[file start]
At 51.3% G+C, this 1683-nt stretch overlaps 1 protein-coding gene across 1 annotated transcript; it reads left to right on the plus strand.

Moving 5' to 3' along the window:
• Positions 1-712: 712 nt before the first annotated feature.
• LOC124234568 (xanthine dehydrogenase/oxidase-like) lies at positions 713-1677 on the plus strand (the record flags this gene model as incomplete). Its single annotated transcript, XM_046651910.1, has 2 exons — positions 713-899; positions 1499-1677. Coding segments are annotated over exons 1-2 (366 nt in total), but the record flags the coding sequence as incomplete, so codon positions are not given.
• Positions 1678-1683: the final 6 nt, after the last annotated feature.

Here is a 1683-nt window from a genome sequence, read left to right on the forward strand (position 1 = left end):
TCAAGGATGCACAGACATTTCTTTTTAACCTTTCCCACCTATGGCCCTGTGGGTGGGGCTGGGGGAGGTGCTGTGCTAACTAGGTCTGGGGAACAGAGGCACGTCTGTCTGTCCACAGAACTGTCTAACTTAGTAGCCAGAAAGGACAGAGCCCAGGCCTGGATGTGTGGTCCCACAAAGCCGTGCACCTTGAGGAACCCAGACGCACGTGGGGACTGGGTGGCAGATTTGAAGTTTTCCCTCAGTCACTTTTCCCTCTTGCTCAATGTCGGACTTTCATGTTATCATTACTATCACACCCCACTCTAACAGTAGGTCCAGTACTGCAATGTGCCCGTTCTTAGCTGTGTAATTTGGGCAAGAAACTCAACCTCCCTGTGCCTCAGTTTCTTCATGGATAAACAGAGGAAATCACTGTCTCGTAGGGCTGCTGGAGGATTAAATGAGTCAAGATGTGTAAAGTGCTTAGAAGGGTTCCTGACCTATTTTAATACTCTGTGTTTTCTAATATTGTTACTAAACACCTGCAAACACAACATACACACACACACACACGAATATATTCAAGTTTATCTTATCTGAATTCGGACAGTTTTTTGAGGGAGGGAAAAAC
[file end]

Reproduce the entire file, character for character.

At 51.3% G+C, this 1683-nt stretch overlaps 1 protein-coding gene across 1 annotated transcript; it reads left to right on the plus strand.

Moving 5' to 3' along the window:
• Positions 1-712: 712 nt before the first annotated feature.
• LOC124234568 (xanthine dehydrogenase/oxidase-like) lies at positions 713-1677 on the plus strand (the record flags this gene model as incomplete). Its single annotated transcript, XM_046651910.1, has 2 exons — positions 713-899; positions 1499-1677. Coding segments are annotated over exons 1-2 (366 nt in total), but the record flags the coding sequence as incomplete, so codon positions are not given.
• Positions 1678-1683: the final 6 nt, after the last annotated feature.

Here is a 1683-nt window from a genome sequence, read left to right on the forward strand (position 1 = left end):
TCAAGGATGCACAGACATTTCTTTTTAACCTTTCCCACCTATGGCCCTGTGGGTGGGGCTGGGGGAGGTGCTGTGCTAACTAGGTCTGGGGAACAGAGGCACGTCTGTCTGTCCACAGAACTGTCTAACTTAGTAGCCAGAAAGGACAGAGCCCAGGCCTGGATGTGTGGTCCCACAAAGCCGTGCACCTTGAGGAACCCAGACGCACGTGGGGACTGGGTGGCAGATTTGAAGTTTTCCCTCAGTCACTTTTCCCTCTTGCTCAATGTCGGACTTTCATGTTATCATTACTATCACACCCCACTCTAACAGTAGGTCCAGTACTGCAATGTGCCCGTTCTTAGCTGTGTAATTTGGGCAAGAAACTCAACCTCCCTGTGCCTCAGTTTCTTCATGGATAAACAGAGGAAATCACTGTCTCGTAGGGCTGCTGGAGGATTAAATGAGTCAAGATGTGTAAAGTGCTTAGAAGGGTTCCTGACCTATTTTAATACTCTGTGTTTTCTAATATTGTTACTAAACACCTGCAAACACAACATACACACACACACACACGAATATATTCAAGTTTATCTTATCTGAATTCGGACAGTTTTTTGAGGGAGGGAAAAAC